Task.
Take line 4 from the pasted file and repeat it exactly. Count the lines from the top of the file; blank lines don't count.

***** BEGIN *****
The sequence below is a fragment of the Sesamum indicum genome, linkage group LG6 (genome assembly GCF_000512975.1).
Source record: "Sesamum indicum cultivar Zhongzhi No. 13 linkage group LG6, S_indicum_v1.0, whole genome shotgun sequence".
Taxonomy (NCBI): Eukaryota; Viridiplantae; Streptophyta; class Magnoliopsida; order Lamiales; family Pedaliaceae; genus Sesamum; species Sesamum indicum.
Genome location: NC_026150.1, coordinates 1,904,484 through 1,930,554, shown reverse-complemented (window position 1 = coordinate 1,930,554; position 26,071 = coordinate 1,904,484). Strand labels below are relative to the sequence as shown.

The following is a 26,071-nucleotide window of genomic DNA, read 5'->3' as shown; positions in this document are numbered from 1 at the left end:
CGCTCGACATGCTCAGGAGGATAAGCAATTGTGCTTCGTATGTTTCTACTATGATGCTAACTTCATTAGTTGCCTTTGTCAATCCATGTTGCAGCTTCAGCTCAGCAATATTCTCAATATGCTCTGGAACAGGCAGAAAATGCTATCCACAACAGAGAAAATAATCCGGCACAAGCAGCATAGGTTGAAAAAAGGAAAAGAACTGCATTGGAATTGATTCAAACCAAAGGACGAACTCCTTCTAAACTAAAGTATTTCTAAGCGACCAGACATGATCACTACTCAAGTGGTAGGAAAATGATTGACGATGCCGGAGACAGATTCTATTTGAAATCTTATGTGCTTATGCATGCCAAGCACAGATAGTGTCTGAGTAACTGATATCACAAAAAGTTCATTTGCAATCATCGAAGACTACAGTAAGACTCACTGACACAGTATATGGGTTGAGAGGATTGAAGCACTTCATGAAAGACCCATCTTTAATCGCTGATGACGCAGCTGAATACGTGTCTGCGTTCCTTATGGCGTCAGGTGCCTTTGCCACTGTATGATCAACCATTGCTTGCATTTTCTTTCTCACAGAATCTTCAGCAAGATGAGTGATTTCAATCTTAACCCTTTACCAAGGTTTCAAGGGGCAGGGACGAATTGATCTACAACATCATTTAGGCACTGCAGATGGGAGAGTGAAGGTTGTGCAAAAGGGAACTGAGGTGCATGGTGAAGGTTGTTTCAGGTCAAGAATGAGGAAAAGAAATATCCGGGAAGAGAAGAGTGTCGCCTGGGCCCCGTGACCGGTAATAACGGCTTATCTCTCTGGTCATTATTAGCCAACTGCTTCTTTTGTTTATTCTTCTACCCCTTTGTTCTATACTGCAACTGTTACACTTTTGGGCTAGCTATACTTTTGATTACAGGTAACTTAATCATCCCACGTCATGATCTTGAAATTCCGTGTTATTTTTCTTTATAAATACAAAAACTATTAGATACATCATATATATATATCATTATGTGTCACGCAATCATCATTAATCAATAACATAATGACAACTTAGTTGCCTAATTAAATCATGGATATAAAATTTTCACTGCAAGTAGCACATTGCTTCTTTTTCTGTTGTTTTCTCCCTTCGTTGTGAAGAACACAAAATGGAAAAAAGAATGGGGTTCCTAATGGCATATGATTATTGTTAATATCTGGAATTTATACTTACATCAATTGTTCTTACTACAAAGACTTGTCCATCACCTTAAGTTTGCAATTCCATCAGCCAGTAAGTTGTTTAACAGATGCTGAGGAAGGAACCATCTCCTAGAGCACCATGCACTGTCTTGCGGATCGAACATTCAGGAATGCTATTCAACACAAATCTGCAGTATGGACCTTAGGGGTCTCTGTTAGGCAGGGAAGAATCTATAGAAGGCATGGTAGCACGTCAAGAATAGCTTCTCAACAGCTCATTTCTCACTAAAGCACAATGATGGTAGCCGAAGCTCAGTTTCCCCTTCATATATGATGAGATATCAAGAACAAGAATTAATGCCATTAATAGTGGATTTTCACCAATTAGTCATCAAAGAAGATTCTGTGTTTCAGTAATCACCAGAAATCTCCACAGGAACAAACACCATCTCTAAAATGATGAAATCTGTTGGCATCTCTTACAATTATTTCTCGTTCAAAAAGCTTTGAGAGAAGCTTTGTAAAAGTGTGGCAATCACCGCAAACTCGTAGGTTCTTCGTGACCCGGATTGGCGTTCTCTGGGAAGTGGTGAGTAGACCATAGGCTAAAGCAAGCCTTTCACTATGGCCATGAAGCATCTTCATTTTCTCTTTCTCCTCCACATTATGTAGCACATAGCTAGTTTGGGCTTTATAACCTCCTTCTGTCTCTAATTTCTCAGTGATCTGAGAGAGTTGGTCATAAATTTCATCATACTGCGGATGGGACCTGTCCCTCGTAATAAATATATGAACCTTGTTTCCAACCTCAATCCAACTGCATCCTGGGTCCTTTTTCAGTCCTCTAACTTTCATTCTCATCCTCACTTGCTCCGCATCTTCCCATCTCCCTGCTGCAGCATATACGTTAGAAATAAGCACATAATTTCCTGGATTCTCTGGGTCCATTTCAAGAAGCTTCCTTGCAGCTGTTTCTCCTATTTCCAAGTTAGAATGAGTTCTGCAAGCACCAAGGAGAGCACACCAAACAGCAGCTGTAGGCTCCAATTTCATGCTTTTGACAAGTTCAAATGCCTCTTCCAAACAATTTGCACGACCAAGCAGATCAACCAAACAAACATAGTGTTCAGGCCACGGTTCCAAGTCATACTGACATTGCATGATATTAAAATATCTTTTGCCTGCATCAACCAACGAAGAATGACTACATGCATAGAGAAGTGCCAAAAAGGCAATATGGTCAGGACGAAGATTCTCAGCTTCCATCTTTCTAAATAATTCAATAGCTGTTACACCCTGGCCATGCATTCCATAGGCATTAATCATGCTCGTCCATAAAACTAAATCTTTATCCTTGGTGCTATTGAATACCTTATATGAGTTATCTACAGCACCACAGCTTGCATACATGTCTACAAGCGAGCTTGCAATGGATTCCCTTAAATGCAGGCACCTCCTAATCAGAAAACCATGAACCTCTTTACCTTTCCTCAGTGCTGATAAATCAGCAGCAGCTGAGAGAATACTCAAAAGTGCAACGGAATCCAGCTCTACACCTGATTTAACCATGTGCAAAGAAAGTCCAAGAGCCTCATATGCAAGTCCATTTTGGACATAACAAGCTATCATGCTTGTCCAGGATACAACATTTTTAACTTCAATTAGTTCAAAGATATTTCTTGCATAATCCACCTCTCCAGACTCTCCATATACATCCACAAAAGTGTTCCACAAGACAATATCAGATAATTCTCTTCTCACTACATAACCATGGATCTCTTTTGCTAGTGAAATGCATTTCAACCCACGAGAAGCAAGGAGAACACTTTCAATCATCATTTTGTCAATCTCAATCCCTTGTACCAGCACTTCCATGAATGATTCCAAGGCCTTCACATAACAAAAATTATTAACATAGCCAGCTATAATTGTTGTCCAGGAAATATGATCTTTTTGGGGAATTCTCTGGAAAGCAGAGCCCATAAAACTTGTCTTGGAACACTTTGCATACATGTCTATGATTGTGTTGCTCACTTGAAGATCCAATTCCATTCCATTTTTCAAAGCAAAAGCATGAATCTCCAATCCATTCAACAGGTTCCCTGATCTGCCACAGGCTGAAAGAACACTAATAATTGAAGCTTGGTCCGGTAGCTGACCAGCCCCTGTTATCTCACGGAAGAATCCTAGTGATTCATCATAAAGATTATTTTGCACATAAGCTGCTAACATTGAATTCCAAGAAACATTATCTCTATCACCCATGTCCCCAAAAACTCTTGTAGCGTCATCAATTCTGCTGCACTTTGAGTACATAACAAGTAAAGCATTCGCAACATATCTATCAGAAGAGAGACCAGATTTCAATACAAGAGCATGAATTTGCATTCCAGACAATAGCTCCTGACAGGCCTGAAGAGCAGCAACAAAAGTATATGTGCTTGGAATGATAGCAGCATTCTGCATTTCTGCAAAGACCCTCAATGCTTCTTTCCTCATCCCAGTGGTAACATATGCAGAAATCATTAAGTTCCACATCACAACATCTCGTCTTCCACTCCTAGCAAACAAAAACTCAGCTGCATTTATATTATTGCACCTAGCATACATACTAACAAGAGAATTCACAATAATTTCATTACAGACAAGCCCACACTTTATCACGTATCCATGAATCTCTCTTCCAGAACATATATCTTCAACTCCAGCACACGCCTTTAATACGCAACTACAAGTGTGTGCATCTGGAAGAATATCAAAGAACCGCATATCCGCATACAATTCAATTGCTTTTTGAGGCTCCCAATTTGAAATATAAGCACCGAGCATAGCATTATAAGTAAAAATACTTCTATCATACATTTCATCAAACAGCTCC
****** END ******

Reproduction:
Genome location: NC_026150.1, coordinates 1,904,484 through 1,930,554, shown reverse-complemented (window position 1 = coordinate 1,930,554; position 26,071 = coordinate 1,904,484). Strand labels below are relative to the sequence as shown.